Ecuador’s Rivalry of the Cities
Most countries experience some degree of rivalry between different regions or their larger cities like New York and Los Angeles, Tokyo and Osaka, and so on. Often these rivalries are played out – literally – on the sports field. On one notable occasion, however, a sports rivalry blew up into war between nations. This was the so-called “Soccer War” between Honduras and El Salvador in 1969.
The 5-day war was actually the result of ongoing tensions between the two countries, but rioting following a contentious soccer game was the straw that broke the camel’s back. In Ecuador’s case, the rivalry is between its two leading cities: Quito and Guayaquil.
The Quito-Guayaquil rivalry goes back generations, nearly as far back as the birth of Ecuador itself. In the years following independence in 1830, two political figures became opposing poles that attracted adherents of competing political views. Juan Jose Flores was Ecuador’s first president, and much of his support came from the city of Quito and the highlands in the central part of the country. Flores’ supporters were basically conservative, while those of Vicente Rocafuerte, based in the coastal city of Guayaquil were liberal. As Flores and Rocafuerte jockeyed for power and, at times, alternated as Ecuador’s president, a fierce rivalry became established that continued long after these two founding fathers passed away.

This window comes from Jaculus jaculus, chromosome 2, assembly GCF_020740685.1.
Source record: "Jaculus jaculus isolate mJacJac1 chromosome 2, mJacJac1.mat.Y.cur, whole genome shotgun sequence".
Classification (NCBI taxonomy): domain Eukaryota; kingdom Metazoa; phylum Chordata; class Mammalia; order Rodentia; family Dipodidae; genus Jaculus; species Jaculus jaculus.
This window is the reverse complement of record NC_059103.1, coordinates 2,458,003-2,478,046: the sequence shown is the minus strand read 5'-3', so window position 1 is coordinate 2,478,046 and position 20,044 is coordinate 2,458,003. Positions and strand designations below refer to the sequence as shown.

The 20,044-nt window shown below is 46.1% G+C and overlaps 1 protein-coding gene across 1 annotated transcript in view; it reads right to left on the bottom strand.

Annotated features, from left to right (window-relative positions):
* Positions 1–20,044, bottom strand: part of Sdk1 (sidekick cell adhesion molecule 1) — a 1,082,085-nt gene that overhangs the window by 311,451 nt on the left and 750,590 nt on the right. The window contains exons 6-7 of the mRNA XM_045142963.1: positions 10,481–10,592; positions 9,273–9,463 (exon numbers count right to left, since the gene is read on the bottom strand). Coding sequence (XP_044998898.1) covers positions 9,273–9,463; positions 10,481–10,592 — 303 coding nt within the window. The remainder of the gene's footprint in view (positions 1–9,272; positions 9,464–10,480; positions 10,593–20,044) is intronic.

Sierra and Costa – these names signify both the regional and cultural identities that have clashed in Ecuador since the days of Flores and Rocafuerte. The Sierras based in Quito are traditional in outlook; they speak softly and deliberately. The liberal Costas of Guayaquil and the lowlands talk loud and fast, and their conversations are peppered with words and expressions that are distinct to the region. Each group is convinced of their superiority and disdains the other. The Sierras resent the fact that their region’s exports must go through Guayaquil and have their competitive value reduced by fees and charges.
The Costas have always felt that government bureaucrats in Quito overtax them and spend money earned on the coast on projects that benefit the highlands. At times, this rivalry has erupted into violence. Presidents and politicians were assassinated in the late 19th century and the country lurched into a brief civil war. These days, passions between Quito and Guayaquil can still get hot, but the rivalry is played out in a more civilized way: on the soccer pitch.